Proofreading Service - Pain in the English
Proofreading Service - Pain in the English

Your Pain Is Our Pleasure

24-Hour Proofreading Service—We proofread your Google Docs or Microsoft Word files. We hate grammatical errors with passion. Learn More

Proofreading Service - Pain in the English
Proofreading Service - Pain in the English

Your Pain Is Our Pleasure

24-Hour Proofreading Service—We proofread your Google Docs or Microsoft Word files. We hate grammatical errors with passion. Learn More

Username

rmensies

Member Since

November 30, 2010

Total number of comments

5

Total number of votes received

6

Bio

Latest Comments

use of “prior” in space vs. time

  • April 12, 2017, 1:06pm

Prior means before in time, not in place.

Might could

  • February 24, 2012, 4:01pm

"...throw out some extremely improper English around me and I will not even waste my time getting to know you."

Promise?

"Might Could" is a great expression that follows the edicts of the likes of Orwell and Strunk and White about not using unnecessary words. It has two words less than "might be able to". (Oh dear, should that have been "fewer" words?) I'll stick with the "less" which has the advantage of being perfect English despite what some ignoramuses will tell you.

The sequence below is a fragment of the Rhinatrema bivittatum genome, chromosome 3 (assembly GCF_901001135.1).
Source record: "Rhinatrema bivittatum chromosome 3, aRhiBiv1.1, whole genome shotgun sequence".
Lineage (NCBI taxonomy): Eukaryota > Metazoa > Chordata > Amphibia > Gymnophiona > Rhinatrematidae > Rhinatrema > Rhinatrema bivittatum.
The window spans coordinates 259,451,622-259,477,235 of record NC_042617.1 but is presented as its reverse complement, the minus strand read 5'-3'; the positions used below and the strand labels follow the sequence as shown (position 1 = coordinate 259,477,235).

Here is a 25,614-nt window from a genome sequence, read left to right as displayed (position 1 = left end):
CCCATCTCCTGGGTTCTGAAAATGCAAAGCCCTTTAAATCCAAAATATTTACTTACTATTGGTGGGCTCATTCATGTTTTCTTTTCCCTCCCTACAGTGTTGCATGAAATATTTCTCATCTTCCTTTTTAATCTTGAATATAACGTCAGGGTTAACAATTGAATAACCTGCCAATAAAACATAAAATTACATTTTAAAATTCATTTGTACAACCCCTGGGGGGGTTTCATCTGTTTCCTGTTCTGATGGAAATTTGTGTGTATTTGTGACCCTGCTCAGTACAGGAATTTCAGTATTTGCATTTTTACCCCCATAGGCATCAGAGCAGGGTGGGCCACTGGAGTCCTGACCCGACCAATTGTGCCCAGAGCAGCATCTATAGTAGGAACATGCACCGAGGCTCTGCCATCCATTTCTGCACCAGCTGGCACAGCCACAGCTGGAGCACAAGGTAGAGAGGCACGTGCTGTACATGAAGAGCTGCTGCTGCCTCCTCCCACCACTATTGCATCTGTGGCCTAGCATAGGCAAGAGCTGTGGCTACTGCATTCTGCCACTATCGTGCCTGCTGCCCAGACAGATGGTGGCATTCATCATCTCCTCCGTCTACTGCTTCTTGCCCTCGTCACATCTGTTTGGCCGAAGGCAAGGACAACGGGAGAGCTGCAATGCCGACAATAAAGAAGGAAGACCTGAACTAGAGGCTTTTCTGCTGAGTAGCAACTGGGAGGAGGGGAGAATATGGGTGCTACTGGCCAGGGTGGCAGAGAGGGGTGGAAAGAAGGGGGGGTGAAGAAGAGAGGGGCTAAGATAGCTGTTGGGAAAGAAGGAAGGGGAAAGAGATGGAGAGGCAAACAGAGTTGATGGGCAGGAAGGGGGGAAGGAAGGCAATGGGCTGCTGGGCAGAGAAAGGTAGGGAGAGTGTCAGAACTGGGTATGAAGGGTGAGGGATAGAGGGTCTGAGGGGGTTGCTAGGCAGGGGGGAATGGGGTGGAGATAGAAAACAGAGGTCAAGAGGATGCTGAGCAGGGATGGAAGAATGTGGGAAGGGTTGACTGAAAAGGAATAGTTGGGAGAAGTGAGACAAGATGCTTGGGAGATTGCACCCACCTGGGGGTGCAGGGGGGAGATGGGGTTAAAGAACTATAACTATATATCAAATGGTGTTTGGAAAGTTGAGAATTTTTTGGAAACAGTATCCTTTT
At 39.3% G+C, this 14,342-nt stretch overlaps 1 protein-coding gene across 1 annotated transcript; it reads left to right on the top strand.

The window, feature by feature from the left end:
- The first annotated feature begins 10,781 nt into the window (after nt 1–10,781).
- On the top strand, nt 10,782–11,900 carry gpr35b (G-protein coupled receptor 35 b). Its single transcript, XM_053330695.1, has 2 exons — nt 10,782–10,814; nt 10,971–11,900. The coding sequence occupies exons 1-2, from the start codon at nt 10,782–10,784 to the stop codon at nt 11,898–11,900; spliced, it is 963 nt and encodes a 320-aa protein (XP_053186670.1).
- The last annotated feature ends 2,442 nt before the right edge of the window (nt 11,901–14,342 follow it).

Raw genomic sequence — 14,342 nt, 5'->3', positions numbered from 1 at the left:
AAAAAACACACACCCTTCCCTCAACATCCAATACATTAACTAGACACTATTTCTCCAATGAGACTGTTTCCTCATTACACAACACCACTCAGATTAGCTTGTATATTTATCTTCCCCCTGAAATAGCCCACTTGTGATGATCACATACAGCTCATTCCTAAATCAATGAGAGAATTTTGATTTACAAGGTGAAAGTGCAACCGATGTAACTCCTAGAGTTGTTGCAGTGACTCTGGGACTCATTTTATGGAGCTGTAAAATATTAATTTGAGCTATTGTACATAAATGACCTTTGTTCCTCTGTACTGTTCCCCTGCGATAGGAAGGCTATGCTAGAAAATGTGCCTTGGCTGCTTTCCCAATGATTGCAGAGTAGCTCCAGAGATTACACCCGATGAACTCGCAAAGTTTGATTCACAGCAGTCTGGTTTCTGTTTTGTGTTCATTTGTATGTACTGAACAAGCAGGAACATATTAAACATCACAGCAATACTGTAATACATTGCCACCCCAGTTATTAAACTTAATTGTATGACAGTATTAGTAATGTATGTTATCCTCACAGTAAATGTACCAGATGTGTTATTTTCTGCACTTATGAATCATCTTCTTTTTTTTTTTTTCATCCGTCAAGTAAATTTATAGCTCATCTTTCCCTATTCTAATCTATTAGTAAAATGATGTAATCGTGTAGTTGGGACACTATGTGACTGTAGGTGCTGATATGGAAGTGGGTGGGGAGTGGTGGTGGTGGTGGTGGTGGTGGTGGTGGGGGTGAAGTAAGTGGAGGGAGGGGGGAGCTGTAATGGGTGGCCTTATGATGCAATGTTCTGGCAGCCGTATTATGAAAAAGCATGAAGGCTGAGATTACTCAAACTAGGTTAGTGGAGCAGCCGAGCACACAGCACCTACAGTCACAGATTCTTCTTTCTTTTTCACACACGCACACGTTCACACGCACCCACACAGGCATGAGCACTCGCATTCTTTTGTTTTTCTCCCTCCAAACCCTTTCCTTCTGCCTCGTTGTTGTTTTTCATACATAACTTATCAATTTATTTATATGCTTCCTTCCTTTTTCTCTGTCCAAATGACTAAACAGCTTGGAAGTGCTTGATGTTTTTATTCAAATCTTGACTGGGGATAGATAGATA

Over exaggeration

  • November 30, 2010, 3:51pm

PS if we can talk of a big exaggeration as opposed to a small exaggeration why can't we qualify the word in other ways?

Over exaggeration

  • November 30, 2010, 3:48pm

For a political party to exaggerate the benefits of their policies would be normal. But if they exaggerated said benefits beyond what even the most gullible of the populace on the loose could take seriously, that would be an over-exaggeration.

So there you are:

An exaggeration is a lie; but an over-exaggeration is an implausible lie.

Plausible?

Computer mouses or computer mice?

  • November 30, 2010, 3:29pm

If you are doing a test, "correct" is what your teacher says is correct. Otherwise it is not a very useful word in the context of a living language.

There is no official grammar of English, and no academy or central authority to tell us what is correct or not, so usage reigns.

With newish terms, when there is not enough experience to establish some sort of convention (or standard), the best we can do is make a guess at what our audience will most approve of.

Unless of course they are the sort of people who do not approve of prepositions at the end of sentences, when we do well to ignore them.